A digital object identifier (or DOI) is a standard for persistently identifying a piece of intellectual property on a digital network and associating it with related data, the metadata, in a structured extensible way. ... ISSN, or International Standard Serial Number, is the unique eight-digit number applied to a periodical publication including electronic serials. ... Year 2007 (MMVII) was a common year starting on Monday of the Gregorian calendar in the 21st century. ... is the 147th day of the year (148th in leap years) in the Gregorian calendar. ... Year 2007 (MMVII) was a common year starting on Monday of the Gregorian calendar in the 21st century. ... is the 158th day of the year (159th in leap years) in the Gregorian calendar. ... ISSN, or International Standard Serial Number, is the unique eight-digit number applied to a periodical publication including electronic serials. ... Year 2007 (MMVII) was a common year starting on Monday of the Gregorian calendar in the 21st century. ... is the 141st day of the year (142nd in leap years) in the Gregorian calendar. ... A digital object identifier (or DOI) is a standard for persistently identifying a piece of intellectual property on a digital network and associating it with related data, the metadata, in a structured extensible way. ... ISSN, or International Standard Serial Number, is the unique eight-digit number applied to a periodical publication including electronic serials. ... John Bagnell Bury (16 October 1861 – 1 June 1927) was an eminent British historian, classical scholar, and philologist. ... A digital object identifier (or DOI) is a standard for persistently identifying a piece of intellectual property on a digital network and associating it with related data, the metadata, in a structured extensible way. ... Year 2007 (MMVII) was a common year starting on Monday of the Gregorian calendar in the 21st century. ... is the 265th day of the year (266th in leap years) in the Gregorian calendar. ... 2008 (MMVIII) is the current year, a leap year that started on Tuesday of the Anno Domini (or common era), in accordance with the Gregorian calendar. ... is the 91st day of the year (92nd in leap years) in the Gregorian calendar. ... Year 2007 (MMVII) was a common year starting on Monday of the Gregorian calendar in the 21st century. ... is the 138th day of the year (139th in leap years) in the Gregorian calendar. ... Year 2007 (MMVII) was a common year starting on Monday of the Gregorian calendar in the 21st century. ... is the 139th day of the year (140th in leap years) in the Gregorian calendar. ... Year 2007 (MMVII) was a common year starting on Monday of the Gregorian calendar in the 21st century. ... is the 145th day of the year (146th in leap years) in the Gregorian calendar. ... Year 2007 (MMVII) was a common year starting on Monday of the Gregorian calendar in the 21st century. ... is the 145th day of the year (146th in leap years) in the Gregorian calendar. ... Edward Gibbon (1737–1794). ... Year 2007 (MMVII) was a common year starting on Monday of the Gregorian calendar in the 21st century. ... is the 105th day of the year (106th in leap years) in the Gregorian calendar. ... Year 2007 (MMVII) was a common year starting on Monday of the Gregorian calendar in the 21st century. ... is the 158th day of the year (159th in leap years) in the Gregorian calendar. ... Isis is an academic journal published by the University of Chicago devoted to the history of science, history of medicine, and the history of technology, as well as their cultural influences, featuring both original research articles as well as extensive book reviews and review essays. ... Year 2007 (MMVII) was a common year starting on Monday of the Gregorian calendar in the 21st century. ... is the 190th day of the year (191st in leap years) in the Gregorian calendar. ... Thomas F. Madden (born c. ... Cyril A. Mango (born 14 April 1928 in Istanbul) is a British scholar in the history, art, and architecture of the Byzantine Empire. ... Year 2007 (MMVII) was a common year starting on Monday of the Gregorian calendar in the 21st century. ... is the 139th day of the year (140th in leap years) in the Gregorian calendar. ... John Meyendorff (1926-1992) was a leading Orthodox theologian, writer and teacher. ... Year 2007 (MMVII) was a common year starting on Monday of the Gregorian calendar in the 21st century. ... is the 10th day of the year in the Gregorian calendar. ... ISSN, or International Standard Serial Number, is the unique eight-digit number applied to a periodical publication including electronic serials. ... Year 2007 (MMVII) was a common year starting on Monday of the Gregorian calendar in the 21st century. ... is the 141st day of the year (142nd in leap years) in the Gregorian calendar. ... Dimitri Obolensky was born Prince Dmitriy Dmitrievich Obolensky at St Petersburg on 19 March/1 April 1918 and died at died at Burford, Oxfordshire on 23 December 2001. ... George Alexandrovič Ostrogorsky (Russian: , also known as George Ostrogorsky; {19 January 1902 in Saint Petersburg, Russia — 24 October 1976 in Belgrade, Yugoslavia), Russian-born historian and Byzantinist who acquired world-wide reputations in Byzantinology. ... Constantine Paparregopoulus Constantine Paparrigopoulos (Κωνσταντίνος Παπαρρηγόπουλος) (1815-1891) is considered the founder of modern Greek historiography. ... Archbishop Joseph M. Raya (1992) Archbishop Joseph Raya (August 15, 1916–June 10, 2005), born in Zahlé, Lebanon, was a prominent Melkite Greek Catholic archbishop, theologian and author. ... Year 2007 (MMVII) was a common year starting on Monday of the Gregorian calendar in the 21st century. ... is the 153rd day of the year (154th in leap years) in the Gregorian calendar. ... Piers Paul Read (born March 7, 1941 in Beaconsfield, Buckinghamshire, UK) is a novelist and non-fiction British writer and author. ... Year 2007 (MMVII) was a common year starting on Monday of the Gregorian calendar in the 21st century. ... is the 115th day of the year (116th in leap years) in the Gregorian calendar. ... Year 2007 (MMVII) was a common year starting on Monday of the Gregorian calendar in the 21st century. ... is the 138th day of the year (139th in leap years) in the Gregorian calendar. ... Year 2007 (MMVII) was a common year starting on Monday of the Gregorian calendar in the 21st century. ... is the 36th day of the year in the Gregorian calendar. ... Year 2007 (MMVII) was a common year starting on Monday of the Gregorian calendar in the 21st century. ... is the 138th day of the year (139th in leap years) in the Gregorian calendar. ... Alexander Alexandrovich Vasiliev (1867-1953) was considered the foremost authority on Byzantine history and culture in the mid-20th century. ...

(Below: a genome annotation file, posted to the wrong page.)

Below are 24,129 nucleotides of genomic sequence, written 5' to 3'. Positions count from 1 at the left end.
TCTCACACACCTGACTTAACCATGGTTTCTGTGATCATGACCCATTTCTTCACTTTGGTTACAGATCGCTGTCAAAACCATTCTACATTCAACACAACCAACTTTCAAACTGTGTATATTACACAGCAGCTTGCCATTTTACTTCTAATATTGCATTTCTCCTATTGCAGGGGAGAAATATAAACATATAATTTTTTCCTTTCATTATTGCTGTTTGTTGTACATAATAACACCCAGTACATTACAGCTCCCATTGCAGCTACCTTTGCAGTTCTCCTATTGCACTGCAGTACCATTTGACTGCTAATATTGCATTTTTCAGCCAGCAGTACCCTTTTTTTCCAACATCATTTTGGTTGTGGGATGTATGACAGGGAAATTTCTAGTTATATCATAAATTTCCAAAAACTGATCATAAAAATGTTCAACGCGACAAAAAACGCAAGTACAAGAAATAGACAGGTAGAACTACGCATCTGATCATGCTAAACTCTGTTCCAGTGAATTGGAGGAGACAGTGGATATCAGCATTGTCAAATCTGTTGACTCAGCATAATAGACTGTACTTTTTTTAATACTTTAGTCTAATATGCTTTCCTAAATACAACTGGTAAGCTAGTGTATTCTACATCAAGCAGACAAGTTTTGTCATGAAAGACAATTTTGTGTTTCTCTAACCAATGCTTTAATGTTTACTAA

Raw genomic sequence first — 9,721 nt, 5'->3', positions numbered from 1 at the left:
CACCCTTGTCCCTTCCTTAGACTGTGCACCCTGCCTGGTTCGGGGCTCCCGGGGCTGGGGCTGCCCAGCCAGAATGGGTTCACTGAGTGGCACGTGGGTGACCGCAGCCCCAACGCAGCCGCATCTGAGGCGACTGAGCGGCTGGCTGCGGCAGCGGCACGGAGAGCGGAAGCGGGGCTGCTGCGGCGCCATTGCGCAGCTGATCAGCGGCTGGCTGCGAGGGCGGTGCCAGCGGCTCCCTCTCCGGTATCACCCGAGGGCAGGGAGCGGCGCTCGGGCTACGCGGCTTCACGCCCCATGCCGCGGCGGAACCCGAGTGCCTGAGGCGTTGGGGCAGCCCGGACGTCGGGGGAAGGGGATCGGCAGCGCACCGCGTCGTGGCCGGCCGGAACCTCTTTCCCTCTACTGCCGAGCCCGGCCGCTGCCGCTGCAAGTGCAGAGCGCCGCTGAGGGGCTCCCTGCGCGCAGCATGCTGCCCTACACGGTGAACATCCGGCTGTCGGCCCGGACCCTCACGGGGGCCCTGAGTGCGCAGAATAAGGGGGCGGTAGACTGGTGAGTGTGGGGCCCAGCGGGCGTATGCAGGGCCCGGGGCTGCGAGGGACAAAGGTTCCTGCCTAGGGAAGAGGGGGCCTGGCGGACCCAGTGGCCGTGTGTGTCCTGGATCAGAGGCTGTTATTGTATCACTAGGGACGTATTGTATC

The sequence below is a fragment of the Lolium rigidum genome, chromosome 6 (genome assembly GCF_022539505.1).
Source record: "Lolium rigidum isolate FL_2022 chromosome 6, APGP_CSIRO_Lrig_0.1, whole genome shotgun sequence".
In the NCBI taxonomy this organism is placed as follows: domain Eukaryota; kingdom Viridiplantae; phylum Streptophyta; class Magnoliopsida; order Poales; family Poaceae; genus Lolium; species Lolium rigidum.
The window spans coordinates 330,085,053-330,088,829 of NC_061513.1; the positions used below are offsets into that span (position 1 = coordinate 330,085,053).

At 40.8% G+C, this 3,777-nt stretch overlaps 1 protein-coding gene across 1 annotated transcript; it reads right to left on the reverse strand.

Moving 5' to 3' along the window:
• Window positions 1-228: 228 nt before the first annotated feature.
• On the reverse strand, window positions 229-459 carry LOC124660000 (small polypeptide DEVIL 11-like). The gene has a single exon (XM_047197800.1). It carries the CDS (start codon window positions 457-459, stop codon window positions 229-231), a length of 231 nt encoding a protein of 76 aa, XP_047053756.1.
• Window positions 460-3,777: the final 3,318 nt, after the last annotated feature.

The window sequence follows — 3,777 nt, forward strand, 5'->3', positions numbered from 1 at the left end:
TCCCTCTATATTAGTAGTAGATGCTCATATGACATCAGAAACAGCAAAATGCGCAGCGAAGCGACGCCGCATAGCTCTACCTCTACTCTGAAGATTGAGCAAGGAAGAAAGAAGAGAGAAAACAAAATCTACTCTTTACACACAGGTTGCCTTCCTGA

Further reading